Motion to sit in private — 28 Oct 2005 at 09:35
John Penrose MP, Weston-Super-Mare voted with the majority (Teller for the Noes).
Eric Forth moved "That the House sit in private", in accordance to Standing Order No. 163, which says:
If at any sitting of the House... any Member moves 'That the House sit in private' the Speaker... shall forthwith put the question 'That the House sit in private', and such question, though opposed, may be decided after the expiration of the time for opposed business, but such a Motion may be made no more than once in any sitting.
This was a procedural tactic. By ensuring the defeat of a motion to sit in private at the beginning of the sitting, Forth makes it impossible for any member to move the motion during a subsequent debate.
If such a motion is brought during the debate for a Bill, and fewer than 40 MPs vote in it, then the debate ends immediately regardless of the result, (according to Standing Order 44) as has been done on 2003-03-14. The debate surrounding that division is worth following for an illustration of the consequences.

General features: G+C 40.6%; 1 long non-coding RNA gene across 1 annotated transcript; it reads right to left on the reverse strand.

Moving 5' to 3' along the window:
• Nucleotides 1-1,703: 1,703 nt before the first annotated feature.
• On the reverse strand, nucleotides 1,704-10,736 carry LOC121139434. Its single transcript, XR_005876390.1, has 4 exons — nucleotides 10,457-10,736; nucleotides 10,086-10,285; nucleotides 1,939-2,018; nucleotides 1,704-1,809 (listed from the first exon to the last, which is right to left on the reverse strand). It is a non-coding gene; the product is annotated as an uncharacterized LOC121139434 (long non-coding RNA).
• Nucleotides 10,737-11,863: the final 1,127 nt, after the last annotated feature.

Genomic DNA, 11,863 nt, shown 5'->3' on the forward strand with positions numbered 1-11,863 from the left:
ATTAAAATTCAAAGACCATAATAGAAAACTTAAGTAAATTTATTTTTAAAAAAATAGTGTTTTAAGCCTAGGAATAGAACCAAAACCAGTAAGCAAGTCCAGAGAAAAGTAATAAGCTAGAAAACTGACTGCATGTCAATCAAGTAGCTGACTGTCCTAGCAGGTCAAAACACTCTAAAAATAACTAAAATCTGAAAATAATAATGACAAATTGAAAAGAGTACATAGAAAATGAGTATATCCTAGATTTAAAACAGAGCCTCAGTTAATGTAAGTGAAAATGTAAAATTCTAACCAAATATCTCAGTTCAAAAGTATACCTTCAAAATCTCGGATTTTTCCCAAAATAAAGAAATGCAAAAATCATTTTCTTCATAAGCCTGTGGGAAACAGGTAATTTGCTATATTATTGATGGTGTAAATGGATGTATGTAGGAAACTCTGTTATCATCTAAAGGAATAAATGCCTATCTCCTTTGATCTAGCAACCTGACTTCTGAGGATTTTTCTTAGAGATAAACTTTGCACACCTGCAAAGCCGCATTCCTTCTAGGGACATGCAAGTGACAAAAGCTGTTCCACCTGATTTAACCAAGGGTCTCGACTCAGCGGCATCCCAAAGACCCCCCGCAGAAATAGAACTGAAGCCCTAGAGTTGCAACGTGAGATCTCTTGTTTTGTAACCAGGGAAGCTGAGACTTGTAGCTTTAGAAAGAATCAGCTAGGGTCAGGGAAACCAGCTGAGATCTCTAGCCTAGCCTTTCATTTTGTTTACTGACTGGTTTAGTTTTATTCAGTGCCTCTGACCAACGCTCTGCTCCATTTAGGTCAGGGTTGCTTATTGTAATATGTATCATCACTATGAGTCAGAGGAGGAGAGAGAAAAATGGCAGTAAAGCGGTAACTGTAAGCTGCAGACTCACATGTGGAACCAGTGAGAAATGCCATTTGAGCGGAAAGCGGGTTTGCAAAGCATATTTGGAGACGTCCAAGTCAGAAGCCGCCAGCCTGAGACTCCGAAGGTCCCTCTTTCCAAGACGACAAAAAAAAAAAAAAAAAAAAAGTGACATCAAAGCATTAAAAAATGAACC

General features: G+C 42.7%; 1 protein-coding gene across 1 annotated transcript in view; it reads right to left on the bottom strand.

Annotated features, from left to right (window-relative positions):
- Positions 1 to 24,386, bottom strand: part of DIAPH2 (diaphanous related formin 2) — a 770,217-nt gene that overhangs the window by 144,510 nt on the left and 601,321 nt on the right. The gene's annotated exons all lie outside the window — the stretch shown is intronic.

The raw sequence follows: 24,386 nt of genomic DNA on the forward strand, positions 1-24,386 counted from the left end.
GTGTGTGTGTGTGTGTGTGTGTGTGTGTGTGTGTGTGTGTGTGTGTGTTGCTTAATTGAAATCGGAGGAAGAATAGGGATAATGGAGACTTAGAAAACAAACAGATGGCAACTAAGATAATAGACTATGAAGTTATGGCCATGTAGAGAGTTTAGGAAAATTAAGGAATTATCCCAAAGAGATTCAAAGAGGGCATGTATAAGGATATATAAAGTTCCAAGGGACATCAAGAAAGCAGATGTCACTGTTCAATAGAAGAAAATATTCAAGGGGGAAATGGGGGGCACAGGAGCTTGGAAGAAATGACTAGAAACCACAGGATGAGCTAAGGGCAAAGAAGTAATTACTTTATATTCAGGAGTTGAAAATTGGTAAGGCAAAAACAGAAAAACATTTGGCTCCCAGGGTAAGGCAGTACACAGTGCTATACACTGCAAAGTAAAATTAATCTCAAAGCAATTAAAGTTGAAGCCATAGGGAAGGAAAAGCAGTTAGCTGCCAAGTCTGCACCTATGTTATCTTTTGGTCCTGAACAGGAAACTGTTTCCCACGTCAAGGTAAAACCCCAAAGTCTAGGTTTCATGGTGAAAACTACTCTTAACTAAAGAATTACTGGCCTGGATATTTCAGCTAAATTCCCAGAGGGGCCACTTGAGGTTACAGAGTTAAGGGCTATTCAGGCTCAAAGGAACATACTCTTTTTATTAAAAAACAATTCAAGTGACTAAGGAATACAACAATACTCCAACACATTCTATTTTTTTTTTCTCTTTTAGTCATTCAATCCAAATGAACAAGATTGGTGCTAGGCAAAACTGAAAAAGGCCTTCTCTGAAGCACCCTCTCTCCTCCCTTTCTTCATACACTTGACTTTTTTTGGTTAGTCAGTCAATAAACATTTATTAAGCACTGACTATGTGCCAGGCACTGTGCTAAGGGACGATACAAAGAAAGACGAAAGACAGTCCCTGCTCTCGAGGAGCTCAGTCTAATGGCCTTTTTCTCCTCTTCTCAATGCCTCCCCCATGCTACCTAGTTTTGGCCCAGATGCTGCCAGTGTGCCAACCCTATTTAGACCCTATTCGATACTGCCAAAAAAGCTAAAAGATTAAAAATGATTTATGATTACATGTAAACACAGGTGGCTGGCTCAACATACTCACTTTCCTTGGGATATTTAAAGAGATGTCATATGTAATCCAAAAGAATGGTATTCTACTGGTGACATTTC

See What is a motion to sit in private? in the FAQ.
Votes by party, red entries are votes against the majority for that party.
What is Tell? '+1 tell' means that in addition one member of that party was a teller for that division lobby.
What are Boths? An MP can vote both aye and no in the same division. The boths page explains this.
What is Turnout? This is measured against the total membership of the party at the time of the vote.
|Party||Majority (No)||Minority (Aye)||Both||Turnout|
|Con||27 (+2 tell)||2 (+2 tell)||0||16.8%|
|David Davies||Monmouth||Con (front bench)||tellaye|
|Nigel Evans||Ribble Valley||Con (front bench)||aye|
|Eric Forth||Bromley and Chislehurst||Con (front bench)||aye|